Difference between revisions of "XMLDB key and index naming"
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* MSSQL: 128 cc.
* MSSQL: 128 cc.
So, as the
So, as the number decides, we must be able to name everything in 30 cc. or less.
Revision as of 23:20, 9 August 2006
Every object in the DB have its own name. It's easy to know about table names and field names, but other objects, like keys, indexes, sequences... are created with some names difficult to know/understand. This page will try to explain a bit how all those objects will be named by the XMLDB generators in a compressive way.
First of all, you should know that, under the XMLDB Schema files everything is named easily, mainly because there are some exact conventions to follow. Basically, every key and index is named with one string that is the result of concatenating all the field names in the object, separated by "-". So, if we have one index over the fields "fieldA" and "fieldB" the index, in the XMLDB Files will be named "fieldA-fieldB". Simple!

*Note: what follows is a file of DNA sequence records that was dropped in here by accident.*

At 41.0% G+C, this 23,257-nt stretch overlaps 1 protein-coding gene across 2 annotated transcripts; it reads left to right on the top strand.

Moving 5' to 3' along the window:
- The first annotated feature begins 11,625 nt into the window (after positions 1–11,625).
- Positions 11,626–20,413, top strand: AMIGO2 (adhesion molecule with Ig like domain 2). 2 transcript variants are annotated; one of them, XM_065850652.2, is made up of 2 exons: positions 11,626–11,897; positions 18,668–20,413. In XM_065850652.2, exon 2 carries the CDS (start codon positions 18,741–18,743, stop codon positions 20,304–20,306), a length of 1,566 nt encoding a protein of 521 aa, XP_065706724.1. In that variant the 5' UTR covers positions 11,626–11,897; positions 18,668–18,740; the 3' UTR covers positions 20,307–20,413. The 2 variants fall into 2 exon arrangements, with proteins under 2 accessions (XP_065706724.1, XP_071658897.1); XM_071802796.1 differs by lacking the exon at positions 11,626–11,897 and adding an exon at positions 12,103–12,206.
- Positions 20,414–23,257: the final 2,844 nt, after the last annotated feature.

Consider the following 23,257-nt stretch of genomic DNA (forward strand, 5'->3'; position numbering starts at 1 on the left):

But these resulting names aren't going to be the final names used to create the DB structure by the XMLDB generators. There we'll follow one nomenclature widely used by a lot of DB applications, that provides us with:
- One standard naming convention.
- The ability to know what's wrong when some key/index is throwing any error.
- The capability to have multiple Moolde servers running under the same DB.
Also, note that all these rules will be applied automatically by the XMLDB generators, so the object will be created with their correct names and you won't need to use such names directly, but under some special circumstances.
Also, every RDBMS has its own limit about the maximum length of such names. They are:
- MySQL: 64 cc.
- PostgreSQL: 32 cc. (64 under 8.0)
- Oracle: 30 cc.
- MSSQL: 128 cc.
So, as the smallest number decides, we must be able to name everything in 30 cc. or less.